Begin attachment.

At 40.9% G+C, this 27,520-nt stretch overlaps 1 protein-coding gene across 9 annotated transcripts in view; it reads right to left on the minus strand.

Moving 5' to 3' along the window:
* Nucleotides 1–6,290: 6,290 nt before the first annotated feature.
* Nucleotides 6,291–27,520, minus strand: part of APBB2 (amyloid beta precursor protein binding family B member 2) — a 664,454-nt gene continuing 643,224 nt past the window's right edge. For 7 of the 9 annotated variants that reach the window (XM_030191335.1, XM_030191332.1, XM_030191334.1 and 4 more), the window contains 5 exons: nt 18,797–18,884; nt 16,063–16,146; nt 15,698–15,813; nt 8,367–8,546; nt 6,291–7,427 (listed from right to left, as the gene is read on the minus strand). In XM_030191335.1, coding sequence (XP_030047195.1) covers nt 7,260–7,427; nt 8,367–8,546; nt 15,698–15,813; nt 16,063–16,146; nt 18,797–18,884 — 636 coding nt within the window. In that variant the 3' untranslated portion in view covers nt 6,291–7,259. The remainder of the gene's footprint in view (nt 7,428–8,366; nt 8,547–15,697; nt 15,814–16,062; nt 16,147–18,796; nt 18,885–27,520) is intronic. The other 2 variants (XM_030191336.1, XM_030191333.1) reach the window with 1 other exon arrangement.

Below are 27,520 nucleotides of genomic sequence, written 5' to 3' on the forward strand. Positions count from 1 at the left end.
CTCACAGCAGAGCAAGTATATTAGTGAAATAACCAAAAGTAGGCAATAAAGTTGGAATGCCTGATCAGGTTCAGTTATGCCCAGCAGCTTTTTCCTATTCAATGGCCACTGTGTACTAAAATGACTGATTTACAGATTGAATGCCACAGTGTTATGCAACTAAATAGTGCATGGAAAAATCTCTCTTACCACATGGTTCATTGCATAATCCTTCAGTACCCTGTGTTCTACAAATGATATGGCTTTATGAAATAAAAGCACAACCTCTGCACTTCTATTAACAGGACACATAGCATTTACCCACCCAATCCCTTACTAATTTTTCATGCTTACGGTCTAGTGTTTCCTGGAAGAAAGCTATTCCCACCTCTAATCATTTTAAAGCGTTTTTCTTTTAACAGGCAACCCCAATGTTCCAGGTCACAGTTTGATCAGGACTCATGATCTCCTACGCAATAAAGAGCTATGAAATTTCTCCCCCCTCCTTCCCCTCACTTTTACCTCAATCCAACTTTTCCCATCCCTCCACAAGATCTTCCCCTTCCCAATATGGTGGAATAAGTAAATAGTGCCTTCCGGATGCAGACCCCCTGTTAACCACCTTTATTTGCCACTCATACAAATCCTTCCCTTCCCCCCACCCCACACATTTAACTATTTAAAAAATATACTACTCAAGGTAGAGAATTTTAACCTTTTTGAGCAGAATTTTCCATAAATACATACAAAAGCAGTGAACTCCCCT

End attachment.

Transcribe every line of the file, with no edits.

At 40.9% G+C, this 27,520-nt stretch overlaps 1 protein-coding gene across 9 annotated transcripts in view; it reads right to left on the minus strand.

Moving 5' to 3' along the window:
* Nucleotides 1–6,290: 6,290 nt before the first annotated feature.
* Nucleotides 6,291–27,520, minus strand: part of APBB2 (amyloid beta precursor protein binding family B member 2) — a 664,454-nt gene continuing 643,224 nt past the window's right edge. For 7 of the 9 annotated variants that reach the window (XM_030191335.1, XM_030191332.1, XM_030191334.1 and 4 more), the window contains 5 exons: nt 18,797–18,884; nt 16,063–16,146; nt 15,698–15,813; nt 8,367–8,546; nt 6,291–7,427 (listed from right to left, as the gene is read on the minus strand). In XM_030191335.1, coding sequence (XP_030047195.1) covers nt 7,260–7,427; nt 8,367–8,546; nt 15,698–15,813; nt 16,063–16,146; nt 18,797–18,884 — 636 coding nt within the window. In that variant the 3' untranslated portion in view covers nt 6,291–7,259. The remainder of the gene's footprint in view (nt 7,428–8,366; nt 8,547–15,697; nt 15,814–16,062; nt 16,147–18,796; nt 18,885–27,520) is intronic. The other 2 variants (XM_030191336.1, XM_030191333.1) reach the window with 1 other exon arrangement.

Below are 27,520 nucleotides of genomic sequence, written 5' to 3' on the forward strand. Positions count from 1 at the left end.
CTCACAGCAGAGCAAGTATATTAGTGAAATAACCAAAAGTAGGCAATAAAGTTGGAATGCCTGATCAGGTTCAGTTATGCCCAGCAGCTTTTTCCTATTCAATGGCCACTGTGTACTAAAATGACTGATTTACAGATTGAATGCCACAGTGTTATGCAACTAAATAGTGCATGGAAAAATCTCTCTTACCACATGGTTCATTGCATAATCCTTCAGTACCCTGTGTTCTACAAATGATATGGCTTTATGAAATAAAAGCACAACCTCTGCACTTCTATTAACAGGACACATAGCATTTACCCACCCAATCCCTTACTAATTTTTCATGCTTACGGTCTAGTGTTTCCTGGAAGAAAGCTATTCCCACCTCTAATCATTTTAAAGCGTTTTTCTTTTAACAGGCAACCCCAATGTTCCAGGTCACAGTTTGATCAGGACTCATGATCTCCTACGCAATAAAGAGCTATGAAATTTCTCCCCCCTCCTTCCCCTCACTTTTACCTCAATCCAACTTTTCCCATCCCTCCACAAGATCTTCCCCTTCCCAATATGGTGGAATAAGTAAATAGTGCCTTCCGGATGCAGACCCCCTGTTAACCACCTTTATTTGCCACTCATACAAATCCTTCCCTTCCCCCCACCCCACACATTTAACTATTTAAAAAATATACTACTCAAGGTAGAGAATTTTAACCTTTTTGAGCAGAATTTTCCATAAATACATACAAAAGCAGTGAACTCCCCT